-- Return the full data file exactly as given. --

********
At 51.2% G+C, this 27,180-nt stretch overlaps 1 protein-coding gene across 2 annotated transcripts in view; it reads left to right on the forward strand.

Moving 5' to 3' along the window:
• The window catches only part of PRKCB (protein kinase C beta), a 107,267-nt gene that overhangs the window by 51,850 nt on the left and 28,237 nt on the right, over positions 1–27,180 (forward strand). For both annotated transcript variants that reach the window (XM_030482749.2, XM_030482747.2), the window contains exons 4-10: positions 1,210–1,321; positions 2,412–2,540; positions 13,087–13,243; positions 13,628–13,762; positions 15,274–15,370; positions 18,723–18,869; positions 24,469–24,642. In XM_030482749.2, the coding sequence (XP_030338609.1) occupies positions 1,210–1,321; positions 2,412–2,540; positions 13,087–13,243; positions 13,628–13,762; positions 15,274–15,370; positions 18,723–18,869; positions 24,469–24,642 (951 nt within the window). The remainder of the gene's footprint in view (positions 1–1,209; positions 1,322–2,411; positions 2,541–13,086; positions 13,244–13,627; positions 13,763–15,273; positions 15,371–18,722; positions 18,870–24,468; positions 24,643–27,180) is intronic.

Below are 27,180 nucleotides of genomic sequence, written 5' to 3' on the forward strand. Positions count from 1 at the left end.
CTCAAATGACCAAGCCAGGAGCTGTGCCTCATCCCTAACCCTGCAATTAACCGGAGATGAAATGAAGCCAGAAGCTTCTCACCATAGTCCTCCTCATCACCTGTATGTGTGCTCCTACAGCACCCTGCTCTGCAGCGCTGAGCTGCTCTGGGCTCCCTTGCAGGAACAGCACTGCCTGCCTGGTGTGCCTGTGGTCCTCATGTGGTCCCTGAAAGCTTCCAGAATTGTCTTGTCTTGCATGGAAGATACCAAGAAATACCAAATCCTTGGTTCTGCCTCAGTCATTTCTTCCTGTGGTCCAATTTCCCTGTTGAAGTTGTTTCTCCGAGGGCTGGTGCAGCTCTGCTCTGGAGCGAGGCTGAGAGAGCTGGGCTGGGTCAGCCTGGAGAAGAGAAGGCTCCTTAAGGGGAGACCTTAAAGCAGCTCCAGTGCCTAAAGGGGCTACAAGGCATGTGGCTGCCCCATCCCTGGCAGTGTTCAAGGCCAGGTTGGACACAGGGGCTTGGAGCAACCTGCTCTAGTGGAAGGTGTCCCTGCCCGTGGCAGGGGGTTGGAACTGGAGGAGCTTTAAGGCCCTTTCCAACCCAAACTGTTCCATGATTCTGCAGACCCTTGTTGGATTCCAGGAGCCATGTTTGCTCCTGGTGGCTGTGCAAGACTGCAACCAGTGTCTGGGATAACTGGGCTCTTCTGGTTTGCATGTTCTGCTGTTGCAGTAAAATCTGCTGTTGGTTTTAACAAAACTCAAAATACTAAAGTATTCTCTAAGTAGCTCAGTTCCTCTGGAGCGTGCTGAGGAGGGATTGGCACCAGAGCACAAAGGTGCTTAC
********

At 51.2% G+C, this 27,180-nt stretch overlaps 1 protein-coding gene across 2 annotated transcripts in view; it reads left to right on the forward strand.

Moving 5' to 3' along the window:
• The window catches only part of PRKCB (protein kinase C beta), a 107,267-nt gene that overhangs the window by 51,850 nt on the left and 28,237 nt on the right, over positions 1–27,180 (forward strand). For both annotated transcript variants that reach the window (XM_030482749.2, XM_030482747.2), the window contains exons 4-10: positions 1,210–1,321; positions 2,412–2,540; positions 13,087–13,243; positions 13,628–13,762; positions 15,274–15,370; positions 18,723–18,869; positions 24,469–24,642. In XM_030482749.2, the coding sequence (XP_030338609.1) occupies positions 1,210–1,321; positions 2,412–2,540; positions 13,087–13,243; positions 13,628–13,762; positions 15,274–15,370; positions 18,723–18,869; positions 24,469–24,642 (951 nt within the window). The remainder of the gene's footprint in view (positions 1–1,209; positions 1,322–2,411; positions 2,541–13,086; positions 13,244–13,627; positions 13,763–15,273; positions 15,371–18,722; positions 18,870–24,468; positions 24,643–27,180) is intronic.

Below are 27,180 nucleotides of genomic sequence, written 5' to 3' on the forward strand. Positions count from 1 at the left end.
CTCAAATGACCAAGCCAGGAGCTGTGCCTCATCCCTAACCCTGCAATTAACCGGAGATGAAATGAAGCCAGAAGCTTCTCACCATAGTCCTCCTCATCACCTGTATGTGTGCTCCTACAGCACCCTGCTCTGCAGCGCTGAGCTGCTCTGGGCTCCCTTGCAGGAACAGCACTGCCTGCCTGGTGTGCCTGTGGTCCTCATGTGGTCCCTGAAAGCTTCCAGAATTGTCTTGTCTTGCATGGAAGATACCAAGAAATACCAAATCCTTGGTTCTGCCTCAGTCATTTCTTCCTGTGGTCCAATTTCCCTGTTGAAGTTGTTTCTCCGAGGGCTGGTGCAGCTCTGCTCTGGAGCGAGGCTGAGAGAGCTGGGCTGGGTCAGCCTGGAGAAGAGAAGGCTCCTTAAGGGGAGACCTTAAAGCAGCTCCAGTGCCTAAAGGGGCTACAAGGCATGTGGCTGCCCCATCCCTGGCAGTGTTCAAGGCCAGGTTGGACACAGGGGCTTGGAGCAACCTGCTCTAGTGGAAGGTGTCCCTGCCCGTGGCAGGGGGTTGGAACTGGAGGAGCTTTAAGGCCCTTTCCAACCCAAACTGTTCCATGATTCTGCAGACCCTTGTTGGATTCCAGGAGCCATGTTTGCTCCTGGTGGCTGTGCAAGACTGCAACCAGTGTCTGGGATAACTGGGCTCTTCTGGTTTGCATGTTCTGCTGTTGCAGTAAAATCTGCTGTTGGTTTTAACAAAACTCAAAATACTAAAGTATTCTCTAAGTAGCTCAGTTCCTCTGGAGCGTGCTGAGGAGGGATTGGCACCAGAGCACAAAGGTGCTTAC